Melting Silicon for Semiconductors - Cover Story
May 1959 Electronics World

May 1959 Electronics World

May 1959 Electronics World Cover - RF Cafe Table of Contents 

Wax nostalgic about and learn from the history of early electronics. See articles from Electronics World, published May 1959 - December 1971. All copyrights hereby acknowledged.

Hot Pockets (wikipedia) - RF CafeThis feature appeared at the end of a larger article titled, "RF Induction Heating." A notable difference between the type of induction heating in the other article and the type described here is that rather than directly heating a metallic substance to be treated (melted, bent, tempered, etc.), a "susceptor" (graphite crucible) is used to absorb the field and heat up to melt by conduction (via a quartz liner) the silicon material within. Pure silicon cannot absorb the RF energy sufficiently to be heated directly. Interestingly, if you go to the Wikipedia susceptor page, it has an image of Hot Pockets, which are wrapped in a type of susceptor that produces a crispy exterior while heating the interior. As you are probably aware from personal experience, the outside dough would be soft and/or soggy without the susceptor sleeve. A company called Allstar Innovations makes a microwave oven crisper called Reheatza.

Melting Silicon for Semiconductors - Cover Story

Melting Silicon for Semiconductors, May 1959 Electronics World - RF CafeThe cover photograph shows D. R. Ginter, a technician in the Semiconductor Laboratory of the Chemical and Metallurgical Division of Sylvania Electric Products Inc., at Towanda, Pennsylvania, operating equipment for the melting and casting of silicon. The silicon is being melted under a protective cover by power supplied from a radio-frequency oscillator through a fourteen-turn coil. The resultant eddy currents cause intense heat to be produced.

Molten silicon at 2600 degrees Fahrenheit is an extremely reactive material and will attack and dissolve nearly all substances. The silicon is being melted, prior to casting, in a quartz crucible in an argon atmosphere. The argon prevents oxidation of the silicon while quartz is the only refractory material with which the molten material does not react appreciably. The radio-frequency field of the coil causes a graphite susceptor, into which the crucible fits, to become hot enough to melt the silicon.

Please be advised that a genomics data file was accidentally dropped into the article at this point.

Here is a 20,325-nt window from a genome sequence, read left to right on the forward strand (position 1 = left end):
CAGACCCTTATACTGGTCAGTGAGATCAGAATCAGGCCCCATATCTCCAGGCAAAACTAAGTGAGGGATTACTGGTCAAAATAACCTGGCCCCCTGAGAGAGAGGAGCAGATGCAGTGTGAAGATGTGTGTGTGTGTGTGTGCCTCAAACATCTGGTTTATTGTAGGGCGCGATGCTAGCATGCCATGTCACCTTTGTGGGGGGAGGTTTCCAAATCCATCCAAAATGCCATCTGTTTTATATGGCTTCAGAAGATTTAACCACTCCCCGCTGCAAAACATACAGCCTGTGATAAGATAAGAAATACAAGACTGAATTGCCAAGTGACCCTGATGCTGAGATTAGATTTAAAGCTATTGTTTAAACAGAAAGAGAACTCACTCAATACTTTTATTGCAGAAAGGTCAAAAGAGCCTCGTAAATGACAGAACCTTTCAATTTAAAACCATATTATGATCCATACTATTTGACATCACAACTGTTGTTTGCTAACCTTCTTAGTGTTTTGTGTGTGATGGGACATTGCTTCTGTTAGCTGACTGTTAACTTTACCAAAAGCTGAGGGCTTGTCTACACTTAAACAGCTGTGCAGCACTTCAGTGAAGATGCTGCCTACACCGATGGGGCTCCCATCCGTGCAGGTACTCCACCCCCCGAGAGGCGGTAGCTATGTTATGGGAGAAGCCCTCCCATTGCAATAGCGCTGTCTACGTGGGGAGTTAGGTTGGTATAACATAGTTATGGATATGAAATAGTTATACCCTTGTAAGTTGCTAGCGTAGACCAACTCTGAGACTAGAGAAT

The power for the operation is supplied by a 10-kilowatt radio-frequency unit with an output frequency of 450 kilocycles. The unit is manufactured by the Lindberg Engineering Co., Chicago, Ill. Silicon, which has a high melting point and is an extremely reactive material in the molten state, must be kept out of contact with all metals and with almost all nonmetals. The use of radio-frequency power, rather than some other method of heating, allows the melting chamber to be kept free of resistance units and other heater elements which would contaminate the silicon. This is extremely important because much of today's electronic-grade silicon has a total impurity content of one atom or less in one billion atoms of silicon.

The molten silicon will be cast into rods to permit further processing in one of the many and exacting steps in the manufacture of diodes, transistors, and rectifiers.

Silicon in rod form is necessary for "floating zone" purification required for special types of transistors. In this process a long uniform rod of silicon has a transverse zone melted through it by induction heating. This "floating" molten zone receives its only support from silicon above and below, and comes in contact with no other substance. The zone is made to travel the length of the rod a number of times. The impurities, which remain in the liquid state, move to one end. They are subsequently removed simply by cutting off the end of the rod. If the operation is carried on in a vacuum, some impurities will also be lost by sublimation. In addition, silicon rods are made in various diameters which are then cut into ingots for crucible melting and drawing of doped single crystals.

Sylvania is a leading producer of silicon that is used in the fabrication of single crystals which are cut into wafers, shaped, and processed into transistors, diodes, and other semiconductor devices. The performance of all semiconductor devices is dependent ultimately on the purity of the basic material used. Extremely minute quantities of any contaminant can seriously hamper the performance of a semiconductor device. Therefore, every possible precaution is exercised during production to maintain the highest purity.

(Cover photo by John Miller)



Posted July 20, 2018